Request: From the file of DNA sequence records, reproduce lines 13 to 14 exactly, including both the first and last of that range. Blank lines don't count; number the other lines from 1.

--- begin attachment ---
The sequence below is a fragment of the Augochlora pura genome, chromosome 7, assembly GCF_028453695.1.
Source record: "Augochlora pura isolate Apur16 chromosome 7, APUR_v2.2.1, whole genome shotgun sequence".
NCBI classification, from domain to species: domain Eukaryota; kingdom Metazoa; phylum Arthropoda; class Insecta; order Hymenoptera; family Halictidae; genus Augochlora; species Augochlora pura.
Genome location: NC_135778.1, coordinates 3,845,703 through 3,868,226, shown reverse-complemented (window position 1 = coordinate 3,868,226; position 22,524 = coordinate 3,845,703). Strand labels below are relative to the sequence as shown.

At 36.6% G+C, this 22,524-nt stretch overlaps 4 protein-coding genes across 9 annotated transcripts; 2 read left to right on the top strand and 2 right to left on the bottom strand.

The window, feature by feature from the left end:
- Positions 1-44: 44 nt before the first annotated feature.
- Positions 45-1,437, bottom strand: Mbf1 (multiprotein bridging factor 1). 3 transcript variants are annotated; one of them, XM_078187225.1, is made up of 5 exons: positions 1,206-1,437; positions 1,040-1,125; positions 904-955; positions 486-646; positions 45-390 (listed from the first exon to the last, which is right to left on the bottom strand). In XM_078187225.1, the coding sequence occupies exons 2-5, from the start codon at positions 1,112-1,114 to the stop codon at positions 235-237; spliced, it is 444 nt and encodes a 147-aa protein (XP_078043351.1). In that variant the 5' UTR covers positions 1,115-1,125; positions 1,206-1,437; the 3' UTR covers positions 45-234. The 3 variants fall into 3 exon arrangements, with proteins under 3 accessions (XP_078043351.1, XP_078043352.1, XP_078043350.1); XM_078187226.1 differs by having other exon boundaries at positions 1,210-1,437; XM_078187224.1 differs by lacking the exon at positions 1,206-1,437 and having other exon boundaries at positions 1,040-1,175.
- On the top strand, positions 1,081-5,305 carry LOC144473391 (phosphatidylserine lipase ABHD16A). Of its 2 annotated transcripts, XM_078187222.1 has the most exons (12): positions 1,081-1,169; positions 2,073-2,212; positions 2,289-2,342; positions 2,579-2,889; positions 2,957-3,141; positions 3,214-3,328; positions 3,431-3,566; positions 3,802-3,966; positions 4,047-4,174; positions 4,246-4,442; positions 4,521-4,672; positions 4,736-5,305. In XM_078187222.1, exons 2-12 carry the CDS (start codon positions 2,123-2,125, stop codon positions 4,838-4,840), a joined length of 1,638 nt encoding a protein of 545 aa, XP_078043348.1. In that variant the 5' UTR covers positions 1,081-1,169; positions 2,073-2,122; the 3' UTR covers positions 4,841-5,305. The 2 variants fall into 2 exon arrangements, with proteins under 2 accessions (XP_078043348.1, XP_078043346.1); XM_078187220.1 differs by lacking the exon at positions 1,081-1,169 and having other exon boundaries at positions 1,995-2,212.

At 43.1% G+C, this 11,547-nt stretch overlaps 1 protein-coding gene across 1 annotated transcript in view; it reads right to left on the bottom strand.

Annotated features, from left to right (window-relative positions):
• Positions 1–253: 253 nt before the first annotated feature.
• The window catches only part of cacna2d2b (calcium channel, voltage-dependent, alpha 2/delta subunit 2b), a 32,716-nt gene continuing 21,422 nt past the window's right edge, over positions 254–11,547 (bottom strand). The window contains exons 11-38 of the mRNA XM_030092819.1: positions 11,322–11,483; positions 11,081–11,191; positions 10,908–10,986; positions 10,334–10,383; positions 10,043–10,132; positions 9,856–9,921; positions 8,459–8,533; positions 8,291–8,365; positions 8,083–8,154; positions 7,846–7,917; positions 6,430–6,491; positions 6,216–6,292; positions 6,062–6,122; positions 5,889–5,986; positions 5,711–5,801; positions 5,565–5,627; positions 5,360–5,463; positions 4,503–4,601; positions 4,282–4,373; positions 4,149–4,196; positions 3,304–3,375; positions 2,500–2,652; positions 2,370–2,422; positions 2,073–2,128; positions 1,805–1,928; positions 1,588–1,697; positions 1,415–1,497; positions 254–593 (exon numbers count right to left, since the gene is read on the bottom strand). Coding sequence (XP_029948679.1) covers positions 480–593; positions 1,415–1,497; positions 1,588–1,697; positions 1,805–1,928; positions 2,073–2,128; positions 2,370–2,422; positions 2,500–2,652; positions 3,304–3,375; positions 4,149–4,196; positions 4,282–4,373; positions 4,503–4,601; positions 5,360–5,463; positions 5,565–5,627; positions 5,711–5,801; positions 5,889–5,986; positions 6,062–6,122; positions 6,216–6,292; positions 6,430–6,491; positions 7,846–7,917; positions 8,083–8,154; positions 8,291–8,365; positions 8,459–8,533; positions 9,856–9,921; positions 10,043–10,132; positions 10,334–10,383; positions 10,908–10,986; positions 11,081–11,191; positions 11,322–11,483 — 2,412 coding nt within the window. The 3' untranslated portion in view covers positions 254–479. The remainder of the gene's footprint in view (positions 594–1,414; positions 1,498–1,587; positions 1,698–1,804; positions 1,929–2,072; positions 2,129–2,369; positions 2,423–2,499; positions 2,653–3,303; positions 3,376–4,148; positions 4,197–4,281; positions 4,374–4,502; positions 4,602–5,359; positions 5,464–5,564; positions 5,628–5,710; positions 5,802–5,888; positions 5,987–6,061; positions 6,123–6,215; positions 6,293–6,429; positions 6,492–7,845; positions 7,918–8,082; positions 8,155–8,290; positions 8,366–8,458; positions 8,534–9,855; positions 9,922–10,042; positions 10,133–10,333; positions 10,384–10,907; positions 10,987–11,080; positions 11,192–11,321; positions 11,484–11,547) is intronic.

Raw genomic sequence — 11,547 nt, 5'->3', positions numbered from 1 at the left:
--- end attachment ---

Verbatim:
• The window catches only part of cacna2d2b (calcium channel, voltage-dependent, alpha 2/delta subunit 2b), a 32,716-nt gene continuing 21,422 nt past the window's right edge, over positions 254–11,547 (bottom strand). The window contains exons 11-38 of the mRNA XM_030092819.1: positions 11,322–11,483; positions 11,081–11,191; positions 10,908–10,986; positions 10,334–10,383; positions 10,043–10,132; positions 9,856–9,921; positions 8,459–8,533; positions 8,291–8,365; positions 8,083–8,154; positions 7,846–7,917; positions 6,430–6,491; positions 6,216–6,292; positions 6,062–6,122; positions 5,889–5,986; positions 5,711–5,801; positions 5,565–5,627; positions 5,360–5,463; positions 4,503–4,601; positions 4,282–4,373; positions 4,149–4,196; positions 3,304–3,375; positions 2,500–2,652; positions 2,370–2,422; positions 2,073–2,128; positions 1,805–1,928; positions 1,588–1,697; positions 1,415–1,497; positions 254–593 (exon numbers count right to left, since the gene is read on the bottom strand). Coding sequence (XP_029948679.1) covers positions 480–593; positions 1,415–1,497; positions 1,588–1,697; positions 1,805–1,928; positions 2,073–2,128; positions 2,370–2,422; positions 2,500–2,652; positions 3,304–3,375; positions 4,149–4,196; positions 4,282–4,373; positions 4,503–4,601; positions 5,360–5,463; positions 5,565–5,627; positions 5,711–5,801; positions 5,889–5,986; positions 6,062–6,122; positions 6,216–6,292; positions 6,430–6,491; positions 7,846–7,917; positions 8,083–8,154; positions 8,291–8,365; positions 8,459–8,533; positions 9,856–9,921; positions 10,043–10,132; positions 10,334–10,383; positions 10,908–10,986; positions 11,081–11,191; positions 11,322–11,483 — 2,412 coding nt within the window. The 3' untranslated portion in view covers positions 254–479. The remainder of the gene's footprint in view (positions 594–1,414; positions 1,498–1,587; positions 1,698–1,804; positions 1,929–2,072; positions 2,129–2,369; positions 2,423–2,499; positions 2,653–3,303; positions 3,376–4,148; positions 4,197–4,281; positions 4,374–4,502; positions 4,602–5,359; positions 5,464–5,564; positions 5,628–5,710; positions 5,802–5,888; positions 5,987–6,061; positions 6,123–6,215; positions 6,293–6,429; positions 6,492–7,845; positions 7,918–8,082; positions 8,155–8,290; positions 8,366–8,458; positions 8,534–9,855; positions 9,922–10,042; positions 10,133–10,333; positions 10,384–10,907; positions 10,987–11,080; positions 11,192–11,321; positions 11,484–11,547) is intronic.

Raw genomic sequence — 11,547 nt, 5'->3', positions numbered from 1 at the left: